Flickr Installs Filters In Germany

Get the WebProNews Newsletter:

[ Search]

Earlier this week, we learned that Flickr had started supporting seven new languages.  Unfortunately, news has now come that Flickr is “filtering” – not censoring, mind you – content in several of those tongues.

Flickr Says No To German Photos
Flickr Says No To German Photos

Flickr, which is owned by Yahoo, is using the same defense its parent company used regarding China: Don’t blame us, we’re just obeying local laws.  And, as you might have guessed, Flickr’s blocks are in effect in China.  Korea, too.  Yet, according to the LAist’s Malingering, some unexpected examples of filtering have occurred.

“Flickr’s filtering system has now prevented users from Singapore, Germany, Hong Kong or Korea from viewing any photos considered ‘unsafe,’” she writes.  “Compounding this problem is the fact that the filter system has so many glitches in it, that even photos of dogs and kittens can be considered ‘restricted content.’”

A bit of humorous commentary then follows: “Oh Germany.  Here we tried so hard to get past the whole ‘Hitler’ thing and then we were so proud of you for tearing down your big ol’ wall, but now you come up with this and we have to be worried all over again.  You can’t spit in public in Singapore, so they’re obviously more easily offended, and we won’t bug Korea because they might nuke us, but come on, Germany.  Really.”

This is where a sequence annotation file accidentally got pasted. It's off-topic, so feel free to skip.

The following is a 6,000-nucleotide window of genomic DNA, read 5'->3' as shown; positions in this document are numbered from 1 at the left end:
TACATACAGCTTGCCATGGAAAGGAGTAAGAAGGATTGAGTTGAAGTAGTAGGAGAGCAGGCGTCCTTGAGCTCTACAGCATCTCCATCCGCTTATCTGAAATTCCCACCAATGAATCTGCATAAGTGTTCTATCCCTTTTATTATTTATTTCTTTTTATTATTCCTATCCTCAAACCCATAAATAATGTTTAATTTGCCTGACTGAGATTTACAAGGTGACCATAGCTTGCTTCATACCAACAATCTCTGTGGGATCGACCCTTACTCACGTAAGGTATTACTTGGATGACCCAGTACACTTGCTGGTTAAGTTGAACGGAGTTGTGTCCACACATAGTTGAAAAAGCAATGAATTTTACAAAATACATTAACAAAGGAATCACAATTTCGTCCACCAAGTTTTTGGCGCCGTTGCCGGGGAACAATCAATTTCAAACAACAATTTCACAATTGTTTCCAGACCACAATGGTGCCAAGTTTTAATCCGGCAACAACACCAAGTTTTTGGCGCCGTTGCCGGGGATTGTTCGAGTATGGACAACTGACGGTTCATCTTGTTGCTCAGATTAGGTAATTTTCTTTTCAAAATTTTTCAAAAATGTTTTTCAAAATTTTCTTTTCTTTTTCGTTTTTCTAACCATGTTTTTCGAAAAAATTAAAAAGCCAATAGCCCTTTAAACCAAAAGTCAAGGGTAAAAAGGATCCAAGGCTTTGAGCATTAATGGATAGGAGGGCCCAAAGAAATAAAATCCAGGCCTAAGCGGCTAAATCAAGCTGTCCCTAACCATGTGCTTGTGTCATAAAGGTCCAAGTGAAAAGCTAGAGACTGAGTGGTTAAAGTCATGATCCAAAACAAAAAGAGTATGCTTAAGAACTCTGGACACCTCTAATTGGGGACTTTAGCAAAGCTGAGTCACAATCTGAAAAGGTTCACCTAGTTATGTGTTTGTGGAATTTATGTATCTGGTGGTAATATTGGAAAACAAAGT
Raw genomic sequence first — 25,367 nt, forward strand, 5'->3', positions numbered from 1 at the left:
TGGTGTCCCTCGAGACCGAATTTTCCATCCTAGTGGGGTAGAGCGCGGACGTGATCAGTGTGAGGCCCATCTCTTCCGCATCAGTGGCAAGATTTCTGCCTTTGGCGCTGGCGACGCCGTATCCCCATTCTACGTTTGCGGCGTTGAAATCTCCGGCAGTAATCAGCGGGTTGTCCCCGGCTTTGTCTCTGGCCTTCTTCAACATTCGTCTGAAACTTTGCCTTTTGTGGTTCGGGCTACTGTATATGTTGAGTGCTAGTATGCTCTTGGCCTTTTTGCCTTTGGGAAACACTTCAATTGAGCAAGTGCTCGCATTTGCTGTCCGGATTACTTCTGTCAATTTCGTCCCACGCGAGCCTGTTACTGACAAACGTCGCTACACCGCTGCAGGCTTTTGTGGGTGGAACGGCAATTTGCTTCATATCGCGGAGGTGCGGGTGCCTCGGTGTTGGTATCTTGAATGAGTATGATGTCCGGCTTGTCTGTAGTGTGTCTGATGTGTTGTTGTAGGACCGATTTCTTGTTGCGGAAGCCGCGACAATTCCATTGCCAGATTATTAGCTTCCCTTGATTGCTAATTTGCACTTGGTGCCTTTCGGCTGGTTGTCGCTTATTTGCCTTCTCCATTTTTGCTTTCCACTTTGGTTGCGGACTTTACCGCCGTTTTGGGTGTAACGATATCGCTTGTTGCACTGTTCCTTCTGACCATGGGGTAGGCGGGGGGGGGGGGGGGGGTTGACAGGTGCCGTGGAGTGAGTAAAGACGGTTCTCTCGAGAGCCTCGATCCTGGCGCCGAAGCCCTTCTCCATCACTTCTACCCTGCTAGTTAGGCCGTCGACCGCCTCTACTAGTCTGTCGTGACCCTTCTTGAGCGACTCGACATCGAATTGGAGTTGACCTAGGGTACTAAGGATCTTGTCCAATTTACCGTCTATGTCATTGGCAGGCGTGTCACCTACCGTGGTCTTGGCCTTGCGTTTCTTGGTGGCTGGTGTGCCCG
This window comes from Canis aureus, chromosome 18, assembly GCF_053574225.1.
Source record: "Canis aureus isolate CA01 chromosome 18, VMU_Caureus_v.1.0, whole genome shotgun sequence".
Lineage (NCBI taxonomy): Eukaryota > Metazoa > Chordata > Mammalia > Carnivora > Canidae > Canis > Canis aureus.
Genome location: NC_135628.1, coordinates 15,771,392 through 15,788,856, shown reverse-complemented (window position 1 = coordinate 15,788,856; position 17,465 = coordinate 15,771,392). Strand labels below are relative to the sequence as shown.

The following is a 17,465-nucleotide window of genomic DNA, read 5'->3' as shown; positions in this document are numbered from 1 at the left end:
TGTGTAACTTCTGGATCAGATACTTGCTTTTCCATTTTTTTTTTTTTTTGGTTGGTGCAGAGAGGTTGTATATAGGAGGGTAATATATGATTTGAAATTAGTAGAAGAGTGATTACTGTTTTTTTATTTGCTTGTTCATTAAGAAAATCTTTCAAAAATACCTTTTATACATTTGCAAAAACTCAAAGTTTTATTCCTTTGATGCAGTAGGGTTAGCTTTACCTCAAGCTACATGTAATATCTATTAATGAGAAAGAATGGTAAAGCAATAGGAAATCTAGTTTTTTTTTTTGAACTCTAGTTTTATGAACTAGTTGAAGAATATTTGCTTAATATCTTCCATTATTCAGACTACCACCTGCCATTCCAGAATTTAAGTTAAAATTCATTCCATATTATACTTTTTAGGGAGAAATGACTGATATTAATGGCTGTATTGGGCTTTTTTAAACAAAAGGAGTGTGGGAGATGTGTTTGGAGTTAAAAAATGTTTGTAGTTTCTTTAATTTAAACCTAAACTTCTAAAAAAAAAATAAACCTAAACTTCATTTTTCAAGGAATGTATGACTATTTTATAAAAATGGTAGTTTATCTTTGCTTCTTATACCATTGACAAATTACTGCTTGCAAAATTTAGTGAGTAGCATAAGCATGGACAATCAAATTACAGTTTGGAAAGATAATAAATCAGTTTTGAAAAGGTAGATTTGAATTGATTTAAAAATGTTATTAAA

Those countries’ governments do indeed deserve part of the blame.  As for how whether Flickr should be held responsible for this mess . . . opinions vary.  One thread in the Flickr Forum has over 2,000 responses, some of which are very energetic.  But Flickr representatives have assured users that the company is working to make its censorship and/or filtering less intrusive.

Flickr Installs Filters In Germany
Top Rated White Papers and Resources
  • FedUp

    We saw on CNET that Flickr gave instructions on how to bypass filters in China. Why not do the same for Germany? Hope Yahoo won’t decide to turn chinese users in later for taking their advice. Just seems a bit strange that they have such different approaches to these two areas as far as filtering goes. What of that content anyway, is it actually so adult oriented that we here in America should worry about our children too? David Pogue just called Flickr a great family oriented photo sharing site in the NY Times, and it says nothing on their front page about porn in there. What’s up with that? If this whole thing is based on a lie about Flickr’s true nature, then maybe these germans are really on to something. Either way, Flickr saying they just worry about their own people going to jail doesn’t really say much about how they treat users. Then again, being that Yahoo still spies on everyone for the NSA, who are the real chumps in this sad story of censorware and porn? That filtering is so Yahoo can hide stuff for China in that dirty deal.

  • Join for Access to Our Exclusive Web Tools
  • Sidebar Top
  • Sidebar Middle
  • Sign Up For The Free Newsletter
  • Sidebar Bottom